And it would push the fiscal bottom line into the red for at least the next three years, violating a promise to the electorate.
It is true that the Government can borrow cheaply at the moment. It got away an issue of 10-year bonds last month at a yield of just over 1.8 per cent, down 70 basis points from six months ago and about 3 percentage points from levels in early 2014.
From an investor's point of view, current yields would not cover inflation and the tax on coupon interest payments.
This is a global phenomenon. Real after-tax returns are even more negative for the 21 advanced economies whose 10-year government debt is trading at yields which are a fraction of 1 per cent. That includes almost all of Europe and Japan. This has "unsustainable" written all over it in big red letters.
At the time of writing, 10-year New Zealand government stock is trading at just 7 basis points above 90-day bank bills. Not quite the inverted yield curve which is a harbinger of recession — as the same spread in the United States now is — but pretty droopy all the same.
That investors — as we call the custodians of people's savings — are piling into government debt at yields so negative and so low is a striking signal about how dark a view they are taking of the available alternatives.
The safe haven of government debt is getting crowded and the mooring fees very steep.
A side effect of a decade of cheap money is high levels of debt. The combined debt of New Zealand households, businesses and the government, measured against the size of the economy, stood at 208 per cent of gross domestic product at the end of 2018, according to the Bank for International Settlements.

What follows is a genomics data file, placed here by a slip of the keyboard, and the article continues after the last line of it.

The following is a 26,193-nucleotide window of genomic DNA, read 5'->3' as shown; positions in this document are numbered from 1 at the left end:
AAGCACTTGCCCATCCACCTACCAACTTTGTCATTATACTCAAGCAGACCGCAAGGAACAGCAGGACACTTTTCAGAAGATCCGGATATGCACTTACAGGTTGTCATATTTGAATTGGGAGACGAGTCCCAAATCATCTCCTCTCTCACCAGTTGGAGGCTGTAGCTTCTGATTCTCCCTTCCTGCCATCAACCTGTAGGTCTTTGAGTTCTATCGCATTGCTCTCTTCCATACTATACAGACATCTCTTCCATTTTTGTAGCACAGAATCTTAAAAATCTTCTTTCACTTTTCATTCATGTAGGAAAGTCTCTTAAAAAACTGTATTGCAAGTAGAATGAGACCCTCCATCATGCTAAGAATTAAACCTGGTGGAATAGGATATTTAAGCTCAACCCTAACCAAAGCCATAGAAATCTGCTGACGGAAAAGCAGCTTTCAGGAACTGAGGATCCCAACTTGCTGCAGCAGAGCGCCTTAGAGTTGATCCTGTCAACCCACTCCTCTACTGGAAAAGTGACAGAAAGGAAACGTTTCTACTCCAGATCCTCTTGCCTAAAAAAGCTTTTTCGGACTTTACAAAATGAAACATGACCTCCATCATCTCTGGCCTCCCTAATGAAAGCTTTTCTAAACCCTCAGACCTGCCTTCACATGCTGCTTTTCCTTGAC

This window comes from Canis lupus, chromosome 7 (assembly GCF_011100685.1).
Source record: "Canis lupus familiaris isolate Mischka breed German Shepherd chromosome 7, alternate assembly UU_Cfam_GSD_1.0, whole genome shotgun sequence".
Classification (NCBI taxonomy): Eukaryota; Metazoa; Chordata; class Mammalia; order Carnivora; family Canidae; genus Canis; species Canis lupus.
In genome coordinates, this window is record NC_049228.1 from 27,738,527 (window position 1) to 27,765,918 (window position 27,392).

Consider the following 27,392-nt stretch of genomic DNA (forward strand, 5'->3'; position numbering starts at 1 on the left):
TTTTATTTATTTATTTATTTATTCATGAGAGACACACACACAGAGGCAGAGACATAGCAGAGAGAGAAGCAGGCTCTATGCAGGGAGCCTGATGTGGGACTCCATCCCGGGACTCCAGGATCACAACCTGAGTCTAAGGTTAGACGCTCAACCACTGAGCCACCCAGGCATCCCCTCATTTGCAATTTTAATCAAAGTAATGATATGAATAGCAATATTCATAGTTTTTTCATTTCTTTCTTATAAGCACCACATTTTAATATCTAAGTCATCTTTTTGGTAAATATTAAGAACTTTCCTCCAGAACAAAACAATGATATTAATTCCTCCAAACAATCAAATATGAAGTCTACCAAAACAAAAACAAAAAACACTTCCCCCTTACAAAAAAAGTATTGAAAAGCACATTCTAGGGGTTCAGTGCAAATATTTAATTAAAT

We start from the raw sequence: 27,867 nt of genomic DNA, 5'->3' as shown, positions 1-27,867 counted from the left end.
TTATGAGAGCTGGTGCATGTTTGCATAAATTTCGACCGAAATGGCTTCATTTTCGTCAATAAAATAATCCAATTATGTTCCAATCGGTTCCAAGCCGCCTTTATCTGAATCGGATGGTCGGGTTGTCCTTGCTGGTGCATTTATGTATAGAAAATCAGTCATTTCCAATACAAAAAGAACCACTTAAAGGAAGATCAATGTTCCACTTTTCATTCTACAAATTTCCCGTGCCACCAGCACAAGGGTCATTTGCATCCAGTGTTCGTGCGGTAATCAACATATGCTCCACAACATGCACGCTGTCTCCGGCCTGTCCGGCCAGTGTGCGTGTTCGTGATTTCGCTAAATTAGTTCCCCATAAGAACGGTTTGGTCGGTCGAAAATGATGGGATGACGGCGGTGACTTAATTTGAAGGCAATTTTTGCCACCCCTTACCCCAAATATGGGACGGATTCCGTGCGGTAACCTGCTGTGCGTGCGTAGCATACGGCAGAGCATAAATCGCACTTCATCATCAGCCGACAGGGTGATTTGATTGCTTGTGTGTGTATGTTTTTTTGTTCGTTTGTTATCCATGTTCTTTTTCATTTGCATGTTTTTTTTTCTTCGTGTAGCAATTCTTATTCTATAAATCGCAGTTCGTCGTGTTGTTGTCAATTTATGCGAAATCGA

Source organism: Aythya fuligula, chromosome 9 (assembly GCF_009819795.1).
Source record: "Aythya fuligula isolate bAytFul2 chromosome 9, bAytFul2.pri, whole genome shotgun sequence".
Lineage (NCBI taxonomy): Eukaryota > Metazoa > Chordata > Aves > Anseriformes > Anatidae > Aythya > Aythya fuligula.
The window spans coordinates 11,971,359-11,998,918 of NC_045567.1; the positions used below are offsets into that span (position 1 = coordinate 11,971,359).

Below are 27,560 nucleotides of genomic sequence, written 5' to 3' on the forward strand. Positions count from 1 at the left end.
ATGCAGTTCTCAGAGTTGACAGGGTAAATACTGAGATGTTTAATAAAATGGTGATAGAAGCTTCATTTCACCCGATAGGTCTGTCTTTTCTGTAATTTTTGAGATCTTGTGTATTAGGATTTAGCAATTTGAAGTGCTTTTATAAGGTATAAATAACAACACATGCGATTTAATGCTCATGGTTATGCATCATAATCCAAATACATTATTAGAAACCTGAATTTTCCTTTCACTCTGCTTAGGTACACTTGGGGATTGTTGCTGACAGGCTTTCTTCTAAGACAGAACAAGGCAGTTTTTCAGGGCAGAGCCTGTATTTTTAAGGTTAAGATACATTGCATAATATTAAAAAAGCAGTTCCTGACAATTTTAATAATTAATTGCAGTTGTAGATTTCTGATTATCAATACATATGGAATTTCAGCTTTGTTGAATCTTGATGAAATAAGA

For both the United States and China — which are grappling like a couple of sumo wrestlers in a conflict over trade and technology — the ratio was around 250 per cent of GDP, and for the advanced economies as a group it was 270 per cent.
This combination of low interest rates, flat yield curves and high debt levels suggests a global economy that is fragile and vulnerable.
Into this delicate global environment American voters have inserted Donald Trump, an impetuous and narcissistic bully who now has the weight of the United States to throw around and who has a primitive understanding of the world and no interest in learning from anyone left in his Administration who might set him straight.
And to be fair, Trump is not the only world leader one might regard with narrowed eyes and a curved lip.
So the odds of getting through the next few years without an almighty global shock are not good.
When the global financial crisis of 2008 hit, the Reserve Bank had ample scope to cut interest rates from an official cash rate of 8.25 per cent. The OCR today is 1.5 per cent.
So fiscal policy will have to do the heavy lifting next time.
If you are dealing with Kiwis in need on a daily basis, or are an overworked and underpaid teacher, or are frustrated by some infrastructure deficit, talk of bond yield curves and global debt levels will not cut much ice.
But the Government needs to keep a wary eye on these things.
And keep its fiscal powder dry.